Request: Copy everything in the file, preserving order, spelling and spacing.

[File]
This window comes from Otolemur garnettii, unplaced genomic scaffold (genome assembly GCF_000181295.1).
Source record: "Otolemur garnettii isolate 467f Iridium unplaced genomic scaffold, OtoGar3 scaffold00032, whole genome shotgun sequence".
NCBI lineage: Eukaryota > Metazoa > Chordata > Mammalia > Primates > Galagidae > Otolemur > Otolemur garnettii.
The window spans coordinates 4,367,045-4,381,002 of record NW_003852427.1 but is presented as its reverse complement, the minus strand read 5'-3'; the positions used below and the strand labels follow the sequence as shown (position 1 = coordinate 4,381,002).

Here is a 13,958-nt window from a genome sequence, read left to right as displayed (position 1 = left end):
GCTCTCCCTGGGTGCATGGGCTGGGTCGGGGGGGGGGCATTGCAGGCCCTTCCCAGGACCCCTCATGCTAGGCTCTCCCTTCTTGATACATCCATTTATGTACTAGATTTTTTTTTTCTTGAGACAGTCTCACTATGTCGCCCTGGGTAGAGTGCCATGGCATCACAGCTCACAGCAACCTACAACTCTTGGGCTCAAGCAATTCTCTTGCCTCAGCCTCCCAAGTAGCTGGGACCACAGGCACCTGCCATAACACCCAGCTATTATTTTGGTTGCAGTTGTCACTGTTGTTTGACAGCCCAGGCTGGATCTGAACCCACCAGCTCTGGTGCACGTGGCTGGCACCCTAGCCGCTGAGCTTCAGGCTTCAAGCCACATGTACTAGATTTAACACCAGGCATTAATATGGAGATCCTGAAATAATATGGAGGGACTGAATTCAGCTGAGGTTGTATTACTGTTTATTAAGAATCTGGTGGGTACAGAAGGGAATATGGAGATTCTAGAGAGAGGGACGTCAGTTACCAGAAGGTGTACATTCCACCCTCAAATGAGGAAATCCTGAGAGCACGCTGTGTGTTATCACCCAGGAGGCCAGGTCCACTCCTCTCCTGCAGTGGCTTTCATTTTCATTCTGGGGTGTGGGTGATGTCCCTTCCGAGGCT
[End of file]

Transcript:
This window comes from Otolemur garnettii, unplaced genomic scaffold (genome assembly GCF_000181295.1).
Source record: "Otolemur garnettii isolate 467f Iridium unplaced genomic scaffold, OtoGar3 scaffold00032, whole genome shotgun sequence".
NCBI lineage: Eukaryota > Metazoa > Chordata > Mammalia > Primates > Galagidae > Otolemur > Otolemur garnettii.
The window spans coordinates 4,367,045-4,381,002 of record NW_003852427.1 but is presented as its reverse complement, the minus strand read 5'-3'; the positions used below and the strand labels follow the sequence as shown (position 1 = coordinate 4,381,002).

Here is a 13,958-nt window from a genome sequence, read left to right as displayed (position 1 = left end):
GCTCTCCCTGGGTGCATGGGCTGGGTCGGGGGGGGGGCATTGCAGGCCCTTCCCAGGACCCCTCATGCTAGGCTCTCCCTTCTTGATACATCCATTTATGTACTAGATTTTTTTTTTCTTGAGACAGTCTCACTATGTCGCCCTGGGTAGAGTGCCATGGCATCACAGCTCACAGCAACCTACAACTCTTGGGCTCAAGCAATTCTCTTGCCTCAGCCTCCCAAGTAGCTGGGACCACAGGCACCTGCCATAACACCCAGCTATTATTTTGGTTGCAGTTGTCACTGTTGTTTGACAGCCCAGGCTGGATCTGAACCCACCAGCTCTGGTGCACGTGGCTGGCACCCTAGCCGCTGAGCTTCAGGCTTCAAGCCACATGTACTAGATTTAACACCAGGCATTAATATGGAGATCCTGAAATAATATGGAGGGACTGAATTCAGCTGAGGTTGTATTACTGTTTATTAAGAATCTGGTGGGTACAGAAGGGAATATGGAGATTCTAGAGAGAGGGACGTCAGTTACCAGAAGGTGTACATTCCACCCTCAAATGAGGAAATCCTGAGAGCACGCTGTGTGTTATCACCCAGGAGGCCAGGTCCACTCCTCTCCTGCAGTGGCTTTCATTTTCATTCTGGGGTGTGGGTGATGTCCCTTCCGAGGCT